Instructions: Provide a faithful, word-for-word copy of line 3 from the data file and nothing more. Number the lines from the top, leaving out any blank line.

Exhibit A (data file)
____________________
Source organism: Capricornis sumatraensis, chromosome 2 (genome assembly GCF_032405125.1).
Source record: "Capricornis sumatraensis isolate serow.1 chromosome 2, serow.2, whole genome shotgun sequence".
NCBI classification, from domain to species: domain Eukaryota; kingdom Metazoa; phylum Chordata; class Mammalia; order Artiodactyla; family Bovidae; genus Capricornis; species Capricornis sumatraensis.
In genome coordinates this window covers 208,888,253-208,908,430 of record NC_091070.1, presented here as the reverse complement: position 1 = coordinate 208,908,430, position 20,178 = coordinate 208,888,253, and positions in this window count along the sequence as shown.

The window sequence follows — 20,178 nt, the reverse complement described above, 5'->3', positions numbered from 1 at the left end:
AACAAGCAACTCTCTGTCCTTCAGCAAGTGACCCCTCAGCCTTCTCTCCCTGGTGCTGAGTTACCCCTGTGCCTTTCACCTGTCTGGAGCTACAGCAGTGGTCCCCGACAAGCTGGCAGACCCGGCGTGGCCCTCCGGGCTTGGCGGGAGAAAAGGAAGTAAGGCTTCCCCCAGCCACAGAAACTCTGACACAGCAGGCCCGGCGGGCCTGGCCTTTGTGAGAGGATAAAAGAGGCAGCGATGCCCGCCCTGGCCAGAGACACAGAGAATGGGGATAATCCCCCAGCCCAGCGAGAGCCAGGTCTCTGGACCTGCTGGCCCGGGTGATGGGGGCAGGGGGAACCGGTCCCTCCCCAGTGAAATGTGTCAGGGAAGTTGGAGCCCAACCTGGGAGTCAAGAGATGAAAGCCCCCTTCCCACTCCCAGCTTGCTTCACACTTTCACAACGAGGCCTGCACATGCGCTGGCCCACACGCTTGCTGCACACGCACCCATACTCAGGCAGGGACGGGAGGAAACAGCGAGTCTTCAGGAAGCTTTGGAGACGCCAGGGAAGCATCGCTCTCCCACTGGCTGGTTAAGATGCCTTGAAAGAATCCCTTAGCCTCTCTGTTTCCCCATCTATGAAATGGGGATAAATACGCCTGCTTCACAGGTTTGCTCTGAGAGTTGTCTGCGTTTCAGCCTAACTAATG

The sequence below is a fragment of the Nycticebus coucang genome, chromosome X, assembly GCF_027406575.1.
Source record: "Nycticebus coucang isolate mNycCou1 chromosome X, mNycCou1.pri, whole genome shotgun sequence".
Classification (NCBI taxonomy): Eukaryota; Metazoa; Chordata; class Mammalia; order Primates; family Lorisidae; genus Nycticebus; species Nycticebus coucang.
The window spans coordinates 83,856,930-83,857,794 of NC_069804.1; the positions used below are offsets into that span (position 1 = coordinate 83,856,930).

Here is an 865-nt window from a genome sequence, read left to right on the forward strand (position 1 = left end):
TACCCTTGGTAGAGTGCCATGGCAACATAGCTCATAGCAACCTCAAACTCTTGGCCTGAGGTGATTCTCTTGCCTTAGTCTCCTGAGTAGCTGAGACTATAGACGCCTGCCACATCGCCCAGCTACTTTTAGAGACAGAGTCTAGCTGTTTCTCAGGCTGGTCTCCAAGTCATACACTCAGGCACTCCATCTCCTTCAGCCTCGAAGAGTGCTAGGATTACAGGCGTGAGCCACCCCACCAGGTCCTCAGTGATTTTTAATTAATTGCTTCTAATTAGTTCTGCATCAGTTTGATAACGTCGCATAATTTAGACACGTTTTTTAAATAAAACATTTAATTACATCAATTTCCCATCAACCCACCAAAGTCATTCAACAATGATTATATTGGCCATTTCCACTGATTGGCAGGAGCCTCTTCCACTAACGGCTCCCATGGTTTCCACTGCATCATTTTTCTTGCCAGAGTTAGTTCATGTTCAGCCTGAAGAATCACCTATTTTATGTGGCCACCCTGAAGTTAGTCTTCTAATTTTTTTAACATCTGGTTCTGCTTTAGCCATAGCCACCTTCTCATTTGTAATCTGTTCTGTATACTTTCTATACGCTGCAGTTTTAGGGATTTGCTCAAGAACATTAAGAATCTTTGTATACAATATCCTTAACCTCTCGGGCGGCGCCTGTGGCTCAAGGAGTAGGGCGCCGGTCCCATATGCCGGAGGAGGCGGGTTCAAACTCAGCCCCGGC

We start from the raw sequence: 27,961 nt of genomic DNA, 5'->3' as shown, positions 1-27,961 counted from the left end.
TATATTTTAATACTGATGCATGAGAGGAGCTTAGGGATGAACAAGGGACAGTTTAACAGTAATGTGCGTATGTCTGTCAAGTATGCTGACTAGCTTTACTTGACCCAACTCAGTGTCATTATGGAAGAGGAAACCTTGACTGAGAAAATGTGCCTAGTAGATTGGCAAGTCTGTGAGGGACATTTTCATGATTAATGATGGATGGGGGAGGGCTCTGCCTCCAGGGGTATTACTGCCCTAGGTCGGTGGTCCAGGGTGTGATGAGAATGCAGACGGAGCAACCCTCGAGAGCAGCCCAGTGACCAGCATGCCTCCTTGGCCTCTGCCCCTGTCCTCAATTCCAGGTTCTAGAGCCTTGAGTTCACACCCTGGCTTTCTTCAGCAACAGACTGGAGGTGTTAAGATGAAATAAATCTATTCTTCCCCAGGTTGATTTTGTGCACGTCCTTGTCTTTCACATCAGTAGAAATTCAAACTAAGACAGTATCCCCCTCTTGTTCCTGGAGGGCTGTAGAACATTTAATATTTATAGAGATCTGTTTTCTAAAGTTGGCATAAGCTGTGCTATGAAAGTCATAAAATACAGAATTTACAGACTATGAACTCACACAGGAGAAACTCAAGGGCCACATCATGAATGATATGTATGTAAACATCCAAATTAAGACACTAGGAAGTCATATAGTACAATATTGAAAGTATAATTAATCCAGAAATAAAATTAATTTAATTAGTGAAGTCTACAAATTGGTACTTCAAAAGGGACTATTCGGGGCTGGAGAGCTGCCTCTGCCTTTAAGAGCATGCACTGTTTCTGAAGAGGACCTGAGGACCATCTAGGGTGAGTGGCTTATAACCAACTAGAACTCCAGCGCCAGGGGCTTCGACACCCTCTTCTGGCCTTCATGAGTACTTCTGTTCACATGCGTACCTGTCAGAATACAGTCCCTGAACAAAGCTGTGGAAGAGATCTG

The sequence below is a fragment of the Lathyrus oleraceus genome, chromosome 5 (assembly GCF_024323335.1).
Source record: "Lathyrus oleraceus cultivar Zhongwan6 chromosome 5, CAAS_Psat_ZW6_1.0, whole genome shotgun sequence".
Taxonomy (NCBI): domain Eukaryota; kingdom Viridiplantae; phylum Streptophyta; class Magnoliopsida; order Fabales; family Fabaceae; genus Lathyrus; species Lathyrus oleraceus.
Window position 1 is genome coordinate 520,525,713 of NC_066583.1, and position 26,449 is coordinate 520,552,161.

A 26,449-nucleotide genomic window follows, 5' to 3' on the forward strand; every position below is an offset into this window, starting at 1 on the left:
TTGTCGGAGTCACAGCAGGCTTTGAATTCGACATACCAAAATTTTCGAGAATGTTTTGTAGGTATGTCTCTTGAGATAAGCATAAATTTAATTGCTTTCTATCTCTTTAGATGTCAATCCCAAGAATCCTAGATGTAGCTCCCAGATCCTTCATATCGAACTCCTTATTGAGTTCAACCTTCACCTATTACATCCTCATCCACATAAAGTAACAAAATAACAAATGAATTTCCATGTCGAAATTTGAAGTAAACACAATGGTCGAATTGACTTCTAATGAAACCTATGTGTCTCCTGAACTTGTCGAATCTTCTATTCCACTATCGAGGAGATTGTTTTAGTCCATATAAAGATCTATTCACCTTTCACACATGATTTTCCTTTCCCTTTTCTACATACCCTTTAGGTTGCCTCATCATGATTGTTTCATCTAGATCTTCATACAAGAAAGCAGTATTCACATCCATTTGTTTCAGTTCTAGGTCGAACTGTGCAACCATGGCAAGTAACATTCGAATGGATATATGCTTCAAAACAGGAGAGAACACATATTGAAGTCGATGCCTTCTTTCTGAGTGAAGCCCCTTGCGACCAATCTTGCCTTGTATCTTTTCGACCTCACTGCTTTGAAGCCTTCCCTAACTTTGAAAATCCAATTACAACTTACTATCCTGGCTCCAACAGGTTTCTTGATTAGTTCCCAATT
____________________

NCBI classification, from domain to species: domain Eukaryota; kingdom Metazoa; phylum Chordata; class Mammalia; order Artiodactyla; family Bovidae; genus Capricornis; species Capricornis sumatraensis.